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SCHOTT Eternaloc® Electrical Penetrations New Requirements of Innovative Twin High-Temperature Reactors

Photo by SCHOTT AG

SCHOTT, a leading international technology group in the areas of specialty glass and glass-ceramics, is proud to announce a partnership with Chinergy Co., Ltd and Jiamusi Electric Machine Co., Ltd to help support the safe and cost-efficient operation of the Shidaowan twin-reactor high temperature reactor (HTR) through the use of ETERNALOC electrical penetration assemblies (EPAs). SCHOTT’s electrical penetrations made with glass-to-metal sealing technology are the single solution of their kind that can be used in the primary loop of an HTR due to their ability to withstand the high temperatures and pressures of the environment.

The key function of EPAs in nuclear power plants is offering the pass-through for power, control and instrumentation cables to the thousands of instruments, control panels, electric motors and many other electric and electronic devices within. Due to the pivotal importance of this role, EPAs must be held to high standards of reliability and safety. SCHOTT’s glass-to-metal sealing technology provides the safe conduction of electricity through the fire-protective, pressure-resistant and hermetically sealed containment walls of nuclear power plants.

Furthermore, Small Modular Reactors (SMRs), such as the Shidaowan twin-reactor HTR facility, differ from regular small reactors in the way that they demand components to be manufactured or replicated in-plant for fast replacement and greater cost-efficiency in the long run. Leveraging decades of experience in the nuclear sector, SCHOTT’s experts provided technical support as they worked in close collaboration with the teams at Chinergy Co., Ltd and Jiamusi Electric Machine Co., Ltd. The result was the achievement of a tailored solution that supports the unique installation requirements and can withstand the harsh environment of the HTR’s primary loop. For the Shidaowan facility, SCHOTT’s EPAs are manufactured using specialized processes that make them far more robust than counterparts made with organic materials.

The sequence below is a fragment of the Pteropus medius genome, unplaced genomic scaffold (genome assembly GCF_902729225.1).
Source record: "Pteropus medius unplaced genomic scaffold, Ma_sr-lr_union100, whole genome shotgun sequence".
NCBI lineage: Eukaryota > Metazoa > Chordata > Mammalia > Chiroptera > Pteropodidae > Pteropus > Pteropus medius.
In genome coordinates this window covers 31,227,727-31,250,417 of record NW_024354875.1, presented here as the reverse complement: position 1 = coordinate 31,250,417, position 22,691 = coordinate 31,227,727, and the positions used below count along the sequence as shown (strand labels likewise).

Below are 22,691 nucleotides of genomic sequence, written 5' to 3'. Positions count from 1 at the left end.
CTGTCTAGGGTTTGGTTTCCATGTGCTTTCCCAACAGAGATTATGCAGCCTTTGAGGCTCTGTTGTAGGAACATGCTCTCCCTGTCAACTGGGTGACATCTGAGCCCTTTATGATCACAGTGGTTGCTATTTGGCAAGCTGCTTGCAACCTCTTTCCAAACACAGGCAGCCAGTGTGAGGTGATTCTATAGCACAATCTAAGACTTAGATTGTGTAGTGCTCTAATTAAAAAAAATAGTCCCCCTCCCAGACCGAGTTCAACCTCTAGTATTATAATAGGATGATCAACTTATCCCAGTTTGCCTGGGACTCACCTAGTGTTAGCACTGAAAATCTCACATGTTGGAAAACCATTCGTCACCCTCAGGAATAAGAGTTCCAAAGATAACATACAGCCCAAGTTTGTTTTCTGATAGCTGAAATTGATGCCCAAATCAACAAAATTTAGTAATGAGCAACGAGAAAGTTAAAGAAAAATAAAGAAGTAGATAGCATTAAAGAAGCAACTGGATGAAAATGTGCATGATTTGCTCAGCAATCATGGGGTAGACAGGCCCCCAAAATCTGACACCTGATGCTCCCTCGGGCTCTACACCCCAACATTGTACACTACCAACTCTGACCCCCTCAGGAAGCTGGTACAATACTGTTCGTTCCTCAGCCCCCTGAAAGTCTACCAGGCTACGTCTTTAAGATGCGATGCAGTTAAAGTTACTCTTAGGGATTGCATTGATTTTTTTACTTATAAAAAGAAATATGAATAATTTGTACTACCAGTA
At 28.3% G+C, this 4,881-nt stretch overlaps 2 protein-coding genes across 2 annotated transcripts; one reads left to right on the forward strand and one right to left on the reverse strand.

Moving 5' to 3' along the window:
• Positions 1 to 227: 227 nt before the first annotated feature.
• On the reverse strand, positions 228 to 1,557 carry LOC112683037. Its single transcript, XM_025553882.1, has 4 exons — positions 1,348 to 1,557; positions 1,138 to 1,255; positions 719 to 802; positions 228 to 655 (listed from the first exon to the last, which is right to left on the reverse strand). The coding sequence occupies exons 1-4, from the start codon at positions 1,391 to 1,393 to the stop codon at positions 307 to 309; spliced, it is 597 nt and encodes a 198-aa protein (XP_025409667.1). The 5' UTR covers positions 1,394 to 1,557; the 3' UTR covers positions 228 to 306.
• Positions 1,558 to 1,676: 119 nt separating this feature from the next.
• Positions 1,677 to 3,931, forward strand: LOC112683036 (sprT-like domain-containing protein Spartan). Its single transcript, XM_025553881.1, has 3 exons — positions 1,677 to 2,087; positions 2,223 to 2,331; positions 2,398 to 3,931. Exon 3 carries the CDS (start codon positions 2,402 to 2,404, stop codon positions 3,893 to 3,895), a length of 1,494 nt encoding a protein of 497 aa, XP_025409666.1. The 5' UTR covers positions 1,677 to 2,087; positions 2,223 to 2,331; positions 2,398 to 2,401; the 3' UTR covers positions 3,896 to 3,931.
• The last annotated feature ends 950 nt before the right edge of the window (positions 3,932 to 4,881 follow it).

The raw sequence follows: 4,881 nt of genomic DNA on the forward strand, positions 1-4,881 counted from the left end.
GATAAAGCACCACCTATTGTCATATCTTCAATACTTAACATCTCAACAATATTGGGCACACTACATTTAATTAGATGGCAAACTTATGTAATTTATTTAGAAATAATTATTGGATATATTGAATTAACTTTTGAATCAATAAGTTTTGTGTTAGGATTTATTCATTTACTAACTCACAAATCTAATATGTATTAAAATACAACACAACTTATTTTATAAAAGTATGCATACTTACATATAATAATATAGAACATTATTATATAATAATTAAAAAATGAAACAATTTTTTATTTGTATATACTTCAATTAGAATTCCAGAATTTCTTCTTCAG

Thomas Fink, General Manager, Nuclear Safety Division of SCHOTT, comments: “The incorporation of glass-to-metal sealed EPAs in the primary loop of HTRs is a promising step forward for shaping the future of next-gen nuclear power. Glass-sealed EPAs already represent a superior solution for ‘traditional’ nuclear power plants. They maintain uncompromised seal integrity for a qualified lifetime of 60 years. In comparison, polymer-based seals are organic and age naturally, resulting in degradation and the need for replacement over time. This presents both a cost burden and safety risk. In HTR applications, glass-sealed EPAs are the only viable feedthrough option for the primary loop as polymer can become compromised and fail under the extreme environmental stress.”
Glass-sealed EPAs becoming a standard in next-gen reactors are a forward-thinking example for the industry as a whole. The concept of using small components of superior quality is a highly cost-effective means of increasing the overall safety of an entire nuclear power plant.

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